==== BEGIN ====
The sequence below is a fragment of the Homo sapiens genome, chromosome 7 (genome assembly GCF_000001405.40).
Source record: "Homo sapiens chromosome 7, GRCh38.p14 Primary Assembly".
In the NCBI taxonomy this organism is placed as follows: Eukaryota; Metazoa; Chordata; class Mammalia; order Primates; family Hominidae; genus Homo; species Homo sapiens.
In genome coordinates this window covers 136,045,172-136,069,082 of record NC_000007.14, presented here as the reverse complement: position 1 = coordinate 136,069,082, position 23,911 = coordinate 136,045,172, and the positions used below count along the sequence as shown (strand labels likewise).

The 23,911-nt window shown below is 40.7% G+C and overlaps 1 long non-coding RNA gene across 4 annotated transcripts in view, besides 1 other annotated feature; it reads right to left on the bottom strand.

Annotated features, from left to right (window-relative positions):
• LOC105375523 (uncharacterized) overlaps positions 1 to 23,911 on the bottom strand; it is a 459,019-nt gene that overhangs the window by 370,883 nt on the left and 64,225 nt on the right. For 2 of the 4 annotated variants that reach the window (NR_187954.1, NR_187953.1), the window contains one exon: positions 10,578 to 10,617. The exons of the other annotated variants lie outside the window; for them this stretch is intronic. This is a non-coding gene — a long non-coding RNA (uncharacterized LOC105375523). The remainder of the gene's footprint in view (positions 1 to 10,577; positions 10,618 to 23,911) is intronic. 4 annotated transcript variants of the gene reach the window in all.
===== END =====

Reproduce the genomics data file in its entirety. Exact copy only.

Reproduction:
The sequence below is a fragment of the Homo sapiens genome, chromosome 7 (genome assembly GCF_000001405.40).
Source record: "Homo sapiens chromosome 7, GRCh38.p14 Primary Assembly".
In the NCBI taxonomy this organism is placed as follows: Eukaryota; Metazoa; Chordata; class Mammalia; order Primates; family Hominidae; genus Homo; species Homo sapiens.
In genome coordinates this window covers 136,045,172-136,069,082 of record NC_000007.14, presented here as the reverse complement: position 1 = coordinate 136,069,082, position 23,911 = coordinate 136,045,172, and the positions used below count along the sequence as shown (strand labels likewise).

The 23,911-nt window shown below is 40.7% G+C and overlaps 1 long non-coding RNA gene across 4 annotated transcripts in view, besides 1 other annotated feature; it reads right to left on the bottom strand.

Annotated features, from left to right (window-relative positions):
• LOC105375523 (uncharacterized) overlaps positions 1 to 23,911 on the bottom strand; it is a 459,019-nt gene that overhangs the window by 370,883 nt on the left and 64,225 nt on the right. For 2 of the 4 annotated variants that reach the window (NR_187954.1, NR_187953.1), the window contains one exon: positions 10,578 to 10,617. The exons of the other annotated variants lie outside the window; for them this stretch is intronic. This is a non-coding gene — a long non-coding RNA (uncharacterized LOC105375523). The remainder of the gene's footprint in view (positions 1 to 10,577; positions 10,618 to 23,911) is intronic. 4 annotated transcript variants of the gene reach the window in all.